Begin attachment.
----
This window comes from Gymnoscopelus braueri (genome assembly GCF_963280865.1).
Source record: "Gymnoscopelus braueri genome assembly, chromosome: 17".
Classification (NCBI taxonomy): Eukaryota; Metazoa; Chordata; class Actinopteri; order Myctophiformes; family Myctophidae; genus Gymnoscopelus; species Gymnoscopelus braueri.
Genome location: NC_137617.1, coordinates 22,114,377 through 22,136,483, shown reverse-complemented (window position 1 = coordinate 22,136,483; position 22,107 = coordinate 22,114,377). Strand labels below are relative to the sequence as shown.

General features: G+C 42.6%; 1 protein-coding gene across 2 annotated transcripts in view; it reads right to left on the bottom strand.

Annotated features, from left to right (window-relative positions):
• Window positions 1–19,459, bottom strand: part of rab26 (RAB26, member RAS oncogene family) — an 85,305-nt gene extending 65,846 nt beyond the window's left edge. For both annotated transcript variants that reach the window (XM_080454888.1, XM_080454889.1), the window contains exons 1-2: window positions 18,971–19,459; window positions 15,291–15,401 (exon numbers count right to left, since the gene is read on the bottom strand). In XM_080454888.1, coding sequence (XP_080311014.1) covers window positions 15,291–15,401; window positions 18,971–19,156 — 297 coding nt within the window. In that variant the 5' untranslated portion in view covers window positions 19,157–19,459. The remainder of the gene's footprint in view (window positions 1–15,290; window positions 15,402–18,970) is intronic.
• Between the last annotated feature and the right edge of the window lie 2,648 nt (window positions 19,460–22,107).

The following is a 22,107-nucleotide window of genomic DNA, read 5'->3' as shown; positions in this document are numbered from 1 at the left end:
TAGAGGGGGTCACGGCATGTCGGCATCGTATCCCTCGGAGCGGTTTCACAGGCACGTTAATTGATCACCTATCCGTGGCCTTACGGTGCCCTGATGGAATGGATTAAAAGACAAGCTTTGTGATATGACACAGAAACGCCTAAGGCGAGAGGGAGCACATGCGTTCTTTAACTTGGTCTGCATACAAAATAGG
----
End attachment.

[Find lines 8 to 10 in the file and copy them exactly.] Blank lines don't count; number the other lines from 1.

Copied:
• Between the last annotated feature and the right edge of the window lie 2,648 nt (window positions 19,460–22,107).

The following is a 22,107-nucleotide window of genomic DNA, read 5'->3' as shown; positions in this document are numbered from 1 at the left end:
TAGAGGGGGTCACGGCATGTCGGCATCGTATCCCTCGGAGCGGTTTCACAGGCACGTTAATTGATCACCTATCCGTGGCCTTACGGTGCCCTGATGGAATGGATTAAAAGACAAGCTTTGTGATATGACACAGAAACGCCTAAGGCGAGAGGGAGCACATGCGTTCTTTAACTTGGTCTGCATACAAAATAGG